Researchers develop primitive endoderm stem cells in mice

RIKEN scientists have extracted and grown stem cells that give way to the mouse yolk sac for the first time in the laboratory, boosting the potential of generating mouse embryos from stem cells in the coming years.

Researchers develop primitive endoderm stem cells in mice
Figure 1: Bright-field microscopy image (left) and fluorescence microscopy image (right) of an E18.5 embryo with a yolk sac. When blastocysts that were depleted in primitive endoderm cells and injected with primitive endoderm stem cells were implanted in the uteri, they developed living offspring with yolk sacs (structure encasing the embryo), just like wild-type blastocysts. From Ref. 1. Reprinted with permission from AAAS. Image Credit: RIKEN

After uniting with sperm, an egg grows into a blastocyst, which is an early embryo. It is made up of only three types of cells: epiblast cells (which form the embryo), trophoblast cells (which produce the placenta), and primitive endoderm cells (producing major parts of the yolk sac).

Although epiblast and trophoblast stem cells have been identified, no one has yet succeeded in generating stem cells for primitive endoderm cells.

Yasuhide Ohinata and colleagues from the RIKEN Center for Integrative Medical Sciences have now created primitive endoderm stem cells in mice, which form the yolk sac that feeds the growing blastocyst until the placenta takes control.

Researchers did this by putting mouse blastocysts in different cultures and figuring out what circumstances allowed primitive endoderm stem cells to thrive. They used recombinant proteins and tiny chemicals to disrupt important functioning signaling pathways in blastocysts, and then examined the resultant cells.

These cells properly complement the embryonic development of primitive-endoderm-cell-depleted blastocysts in chimeras, according to the researchers. After being transferred into the uteri, these blastocysts matured into normal offspring.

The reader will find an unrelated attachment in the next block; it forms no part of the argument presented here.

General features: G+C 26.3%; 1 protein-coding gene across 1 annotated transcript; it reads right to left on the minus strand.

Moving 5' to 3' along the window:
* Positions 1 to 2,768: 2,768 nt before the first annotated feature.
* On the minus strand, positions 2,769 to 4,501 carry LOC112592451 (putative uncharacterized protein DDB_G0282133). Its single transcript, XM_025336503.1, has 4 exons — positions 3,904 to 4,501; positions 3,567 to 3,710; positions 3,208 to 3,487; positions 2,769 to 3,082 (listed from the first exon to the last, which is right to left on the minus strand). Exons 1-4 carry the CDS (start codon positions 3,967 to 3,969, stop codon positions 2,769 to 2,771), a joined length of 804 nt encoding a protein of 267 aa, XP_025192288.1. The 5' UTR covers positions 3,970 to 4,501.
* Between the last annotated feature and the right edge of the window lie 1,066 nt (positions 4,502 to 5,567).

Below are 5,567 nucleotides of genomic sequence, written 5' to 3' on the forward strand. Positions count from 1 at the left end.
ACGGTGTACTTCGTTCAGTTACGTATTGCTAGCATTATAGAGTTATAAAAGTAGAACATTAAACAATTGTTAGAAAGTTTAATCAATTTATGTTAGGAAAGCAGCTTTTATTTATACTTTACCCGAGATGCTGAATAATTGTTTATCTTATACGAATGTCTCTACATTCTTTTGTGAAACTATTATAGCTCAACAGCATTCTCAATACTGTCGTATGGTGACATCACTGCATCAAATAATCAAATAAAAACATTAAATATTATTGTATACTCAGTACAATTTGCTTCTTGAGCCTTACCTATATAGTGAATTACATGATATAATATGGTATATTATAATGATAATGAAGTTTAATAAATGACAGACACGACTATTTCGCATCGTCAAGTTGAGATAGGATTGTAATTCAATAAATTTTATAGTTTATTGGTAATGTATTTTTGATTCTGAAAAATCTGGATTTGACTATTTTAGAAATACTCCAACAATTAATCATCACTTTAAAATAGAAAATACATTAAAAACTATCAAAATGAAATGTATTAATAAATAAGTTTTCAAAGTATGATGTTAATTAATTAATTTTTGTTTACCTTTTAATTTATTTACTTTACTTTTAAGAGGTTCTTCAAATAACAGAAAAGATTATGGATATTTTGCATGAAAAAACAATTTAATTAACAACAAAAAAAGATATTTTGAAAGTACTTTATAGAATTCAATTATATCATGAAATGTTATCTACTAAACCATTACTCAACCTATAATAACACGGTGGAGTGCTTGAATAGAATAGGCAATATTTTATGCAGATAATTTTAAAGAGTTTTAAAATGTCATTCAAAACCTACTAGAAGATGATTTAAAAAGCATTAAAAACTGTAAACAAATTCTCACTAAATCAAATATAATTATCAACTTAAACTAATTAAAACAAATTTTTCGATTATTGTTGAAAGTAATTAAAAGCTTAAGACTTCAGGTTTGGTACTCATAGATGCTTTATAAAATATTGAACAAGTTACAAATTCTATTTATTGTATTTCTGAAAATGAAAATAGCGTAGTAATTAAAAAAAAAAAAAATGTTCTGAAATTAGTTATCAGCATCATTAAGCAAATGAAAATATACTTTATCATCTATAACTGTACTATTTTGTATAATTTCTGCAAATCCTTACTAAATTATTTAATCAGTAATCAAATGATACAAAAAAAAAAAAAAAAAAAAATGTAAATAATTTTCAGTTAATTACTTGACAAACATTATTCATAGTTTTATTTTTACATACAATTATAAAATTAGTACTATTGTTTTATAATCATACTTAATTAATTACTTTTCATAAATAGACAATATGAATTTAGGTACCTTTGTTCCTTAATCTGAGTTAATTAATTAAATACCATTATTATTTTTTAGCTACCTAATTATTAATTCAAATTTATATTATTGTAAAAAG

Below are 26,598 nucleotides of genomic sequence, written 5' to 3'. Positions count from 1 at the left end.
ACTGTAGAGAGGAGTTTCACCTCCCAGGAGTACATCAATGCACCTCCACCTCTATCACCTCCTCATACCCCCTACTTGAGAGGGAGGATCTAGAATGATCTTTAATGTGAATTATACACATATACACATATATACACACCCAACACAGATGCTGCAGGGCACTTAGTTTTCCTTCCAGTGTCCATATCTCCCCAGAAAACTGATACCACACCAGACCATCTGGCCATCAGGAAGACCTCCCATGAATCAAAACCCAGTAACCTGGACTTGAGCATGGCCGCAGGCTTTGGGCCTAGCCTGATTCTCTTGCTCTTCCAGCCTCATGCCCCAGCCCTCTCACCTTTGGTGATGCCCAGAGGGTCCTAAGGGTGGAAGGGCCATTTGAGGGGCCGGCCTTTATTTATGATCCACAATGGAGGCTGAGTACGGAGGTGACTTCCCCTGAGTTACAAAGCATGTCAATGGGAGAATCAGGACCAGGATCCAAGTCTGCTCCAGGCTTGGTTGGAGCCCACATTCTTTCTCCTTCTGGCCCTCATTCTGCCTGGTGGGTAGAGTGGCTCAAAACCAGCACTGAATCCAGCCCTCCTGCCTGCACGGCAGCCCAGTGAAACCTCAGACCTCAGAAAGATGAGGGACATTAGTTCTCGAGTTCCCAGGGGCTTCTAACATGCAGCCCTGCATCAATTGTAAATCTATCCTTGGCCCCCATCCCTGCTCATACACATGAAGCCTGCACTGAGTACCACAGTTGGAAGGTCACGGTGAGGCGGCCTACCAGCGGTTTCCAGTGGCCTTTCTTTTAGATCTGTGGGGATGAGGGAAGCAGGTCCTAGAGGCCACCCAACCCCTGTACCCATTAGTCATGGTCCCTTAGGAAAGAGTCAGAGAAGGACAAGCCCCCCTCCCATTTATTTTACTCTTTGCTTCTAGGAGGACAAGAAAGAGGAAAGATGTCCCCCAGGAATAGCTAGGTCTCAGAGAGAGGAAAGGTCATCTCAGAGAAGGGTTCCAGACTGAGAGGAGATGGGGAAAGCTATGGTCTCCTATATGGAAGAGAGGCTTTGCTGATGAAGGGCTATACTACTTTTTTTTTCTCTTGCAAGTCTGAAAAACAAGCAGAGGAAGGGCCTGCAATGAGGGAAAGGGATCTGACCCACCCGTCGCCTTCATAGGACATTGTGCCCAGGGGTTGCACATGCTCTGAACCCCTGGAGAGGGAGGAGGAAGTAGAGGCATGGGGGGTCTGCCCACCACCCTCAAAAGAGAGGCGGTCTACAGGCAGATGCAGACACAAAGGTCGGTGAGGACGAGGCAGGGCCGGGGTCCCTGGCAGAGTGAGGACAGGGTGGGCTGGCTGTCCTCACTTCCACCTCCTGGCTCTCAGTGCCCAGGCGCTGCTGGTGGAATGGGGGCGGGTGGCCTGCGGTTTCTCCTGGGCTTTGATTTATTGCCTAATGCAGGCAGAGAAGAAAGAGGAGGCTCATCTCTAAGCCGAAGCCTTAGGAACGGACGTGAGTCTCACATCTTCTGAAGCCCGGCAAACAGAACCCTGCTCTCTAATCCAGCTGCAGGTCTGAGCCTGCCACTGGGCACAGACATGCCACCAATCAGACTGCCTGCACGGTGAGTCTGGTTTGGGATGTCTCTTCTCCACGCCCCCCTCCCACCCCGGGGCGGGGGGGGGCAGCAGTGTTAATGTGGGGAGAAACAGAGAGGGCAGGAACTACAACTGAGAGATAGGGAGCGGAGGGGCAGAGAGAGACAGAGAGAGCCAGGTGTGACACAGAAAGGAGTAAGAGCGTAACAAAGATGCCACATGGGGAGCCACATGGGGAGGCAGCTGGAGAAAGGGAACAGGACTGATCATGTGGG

This was not a simple demonstration in live mice.

There’s a big leap between in vitro culture and in vivo function, as it’s impossible to know whether established stem cells will function in vivo without transplanting them. We were fortunate in that we were able to achieve the expected results in vivo.”

Yasuhide Ohinata, Center for Integrative Medical Sciences, RIKEN

The researchers want to generate embryos artificially in the future. “Our ultimate goal is to reconstitute embryos that can develop from stem cells alone,” says Ohinata. “Primitive endoderm stem cells are essential for this, which is why we devoted so much effort to establishing a generally overlooked stem-cell type.”

The scientists used a combination of the three stem cell types to create embryo-like structures in vitro. When these were deposited in uteri, they produced descendants with yolk-sac-like structures, but they did not develop into normal embryos.

While these results represent a major step forward in artificial embryo reconstitution, we will continue to pursue research to mimic embryos more precisely using stem cells.”

Yasuhide Ohinata, Center for Integrative Medical Sciences, RIKEN

Due to the variations in embryonic development in mice and humans, Ohinata emphasizes that this accomplishment may not be readily relevant to people, however, he adds, “To understand human and mouse development in an integrated manner, we’re conducting research using pigs, which are thought to retain human-type developmental mechanisms.”

Source:
Journal reference:

Ohinata, Y., et al. (2022) Establishment of mouse stem cells that can recapitulate the developmental potential of primitive endoderm. Science. doi.org/10.1126/science.aay3325.

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